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Implant Dentistry:
Basic and Clinical Research

Fracture and Fatigue Behavior of Shot-Blasted Titanium Dental Implants

Gil, F. J. PhD*; Planell, J. A. PhD**; Padrós, A. PhD***

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This investigation studies the effect of the shot-blasting treatment on the cyclic deformation behavior of a commercially pure titanium, with two microstructures: equiaxed and acicular. The fatigue tests were carried out in artificial saliva medium at 37° C. Cyclic deformation tests have been carried out up to fracture, and the fatigue crack nucleation and propagation have been analyzed. The results show that the shot-blasting treatment improves the fatigue life in the mi-crostructures studied, and that the equiaxed was better in mechanical properties than the acicular. The cause of this improvement in the mechanical properties is due to the compressive stress on the material surface for the shot-blasted specimens. Hardness tests were carried out to determine the value of these internal stresses.

The design of an oral implantable device always has to take into consideration the cyclic loading during the life in-service of the implant. Therefore, the fatigue endurance of the materials used will play a very important role when trying to estimate the long-term performance of the device. Thus, the assessment of the fatigue behavior of implantable alloys takes on an added significance. Wrought cobalt-chromium, titanium, and Ti-6Al-4V alloys show both a similar fatigue endurance when evaluated by means of rotary bending fatigue tests (about 550 MPa), 1 and when tested in corrosion fatigue in torsion. 2 A relevant aspect is that the elastic modulus of titanium (110 GPa) is about half that of stainless steel (200 GPa) and that of cobalt-chromium-molybdenum alloys (235 GPa). This is a very important point to be taken into account when considering the load transfer into the bone when a joint prosthesis or an osteosynthesis device is to be designed.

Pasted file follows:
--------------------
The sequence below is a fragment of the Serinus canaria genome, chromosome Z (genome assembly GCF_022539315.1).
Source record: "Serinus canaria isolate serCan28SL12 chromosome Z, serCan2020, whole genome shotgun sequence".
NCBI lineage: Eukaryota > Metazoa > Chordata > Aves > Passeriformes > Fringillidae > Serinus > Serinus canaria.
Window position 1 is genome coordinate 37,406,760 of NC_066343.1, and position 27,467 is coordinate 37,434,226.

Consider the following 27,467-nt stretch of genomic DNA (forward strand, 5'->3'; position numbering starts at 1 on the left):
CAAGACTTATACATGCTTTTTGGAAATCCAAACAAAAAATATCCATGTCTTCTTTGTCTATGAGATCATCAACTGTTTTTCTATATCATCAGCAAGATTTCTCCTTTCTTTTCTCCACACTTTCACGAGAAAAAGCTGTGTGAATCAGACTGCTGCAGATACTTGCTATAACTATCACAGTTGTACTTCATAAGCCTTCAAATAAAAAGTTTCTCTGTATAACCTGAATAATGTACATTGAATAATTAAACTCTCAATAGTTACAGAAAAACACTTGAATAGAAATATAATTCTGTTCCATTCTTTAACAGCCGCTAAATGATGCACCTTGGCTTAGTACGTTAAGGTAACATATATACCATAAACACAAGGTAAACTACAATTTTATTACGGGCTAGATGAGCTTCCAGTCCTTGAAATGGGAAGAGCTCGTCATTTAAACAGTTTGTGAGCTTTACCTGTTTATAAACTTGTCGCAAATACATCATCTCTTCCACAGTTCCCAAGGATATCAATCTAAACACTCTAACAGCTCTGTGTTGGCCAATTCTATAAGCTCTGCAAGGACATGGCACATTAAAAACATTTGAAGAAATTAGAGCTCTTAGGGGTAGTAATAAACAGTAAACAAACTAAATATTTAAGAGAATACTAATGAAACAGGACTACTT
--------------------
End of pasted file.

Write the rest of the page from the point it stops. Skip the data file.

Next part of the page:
Table 1 summarizes the fatigue endurance for some of the alloys previously discussed. The fatigue strength limit is reduced in all cases when the material is tested in saline solution in relation to tests performed in air. Also, both in air or in saline solution, titanium shows the highest fatigue strength limit.

Table 1
Table 1
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Titanium and titanium alloys can be strengthened and their mechanical properties may be varied by controlling their composition and by means of thermomechanical processing techniques. 3–8 Recent approaches in the development of new titanium alloys have been to produce new alloys without vanadium to avoid possible toxic effects of this metal. 9 This has led to the alloys Ti-5Al-2.5Fe 8–9 and the recently developed Corona 5 (Ti-4.5Al-5 Mo-1.5Cr).

Titanium and titanium alloys are resistant to general corrosion, pitting, and crevice corrosion, which may occur in other alloys as a result of the aggressive attack of body fluids. 10–12 Osseointegration of the implant is meant to be achieved by bone ingrowth into the roughness of the titanium surface. 13–20 In this paper, the influence of the shot-blasting treatment on the fatigue and fracture properties has been studied.

© 2002 Lippincott Williams & Wilkins, Inc.


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